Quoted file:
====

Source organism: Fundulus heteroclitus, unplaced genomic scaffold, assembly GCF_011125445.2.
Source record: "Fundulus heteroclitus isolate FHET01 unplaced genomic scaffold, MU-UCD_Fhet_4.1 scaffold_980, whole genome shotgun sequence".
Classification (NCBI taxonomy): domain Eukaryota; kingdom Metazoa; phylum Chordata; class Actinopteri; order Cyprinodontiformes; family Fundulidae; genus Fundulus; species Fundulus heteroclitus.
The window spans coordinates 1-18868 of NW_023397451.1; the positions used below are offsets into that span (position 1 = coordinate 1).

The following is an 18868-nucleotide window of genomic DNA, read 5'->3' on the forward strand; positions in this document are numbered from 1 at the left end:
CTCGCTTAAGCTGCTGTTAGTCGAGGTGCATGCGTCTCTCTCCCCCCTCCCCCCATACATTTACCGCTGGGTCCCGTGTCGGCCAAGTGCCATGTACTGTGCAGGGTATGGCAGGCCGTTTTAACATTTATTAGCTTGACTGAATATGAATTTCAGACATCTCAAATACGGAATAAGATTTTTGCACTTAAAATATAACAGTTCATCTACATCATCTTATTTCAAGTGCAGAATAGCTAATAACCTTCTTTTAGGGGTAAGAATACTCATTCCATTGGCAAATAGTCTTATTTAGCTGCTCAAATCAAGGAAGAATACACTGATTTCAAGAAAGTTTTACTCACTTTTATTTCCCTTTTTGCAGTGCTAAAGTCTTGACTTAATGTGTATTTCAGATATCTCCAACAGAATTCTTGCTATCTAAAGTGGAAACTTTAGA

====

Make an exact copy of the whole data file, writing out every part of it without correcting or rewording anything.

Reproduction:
Source organism: Fundulus heteroclitus, unplaced genomic scaffold, assembly GCF_011125445.2.
Source record: "Fundulus heteroclitus isolate FHET01 unplaced genomic scaffold, MU-UCD_Fhet_4.1 scaffold_980, whole genome shotgun sequence".
Classification (NCBI taxonomy): domain Eukaryota; kingdom Metazoa; phylum Chordata; class Actinopteri; order Cyprinodontiformes; family Fundulidae; genus Fundulus; species Fundulus heteroclitus.
The window spans coordinates 1-18868 of NW_023397451.1; the positions used below are offsets into that span (position 1 = coordinate 1).

The following is an 18868-nucleotide window of genomic DNA, read 5'->3' on the forward strand; positions in this document are numbered from 1 at the left end:
CTCGCTTAAGCTGCTGTTAGTCGAGGTGCATGCGTCTCTCTCCCCCCTCCCCCCATACATTTACCGCTGGGTCCCGTGTCGGCCAAGTGCCATGTACTGTGCAGGGTATGGCAGGCCGTTTTAACATTTATTAGCTTGACTGAATATGAATTTCAGACATCTCAAATACGGAATAAGATTTTTGCACTTAAAATATAACAGTTCATCTACATCATCTTATTTCAAGTGCAGAATAGCTAATAACCTTCTTTTAGGGGTAAGAATACTCATTCCATTGGCAAATAGTCTTATTTAGCTGCTCAAATCAAGGAAGAATACACTGATTTCAAGAAAGTTTTACTCACTTTTATTTCCCTTTTTGCAGTGCTAAAGTCTTGACTTAATGTGTATTTCAGATATCTCCAACAGAATTCTTGCTATCTAAAGTGGAAACTTTAGA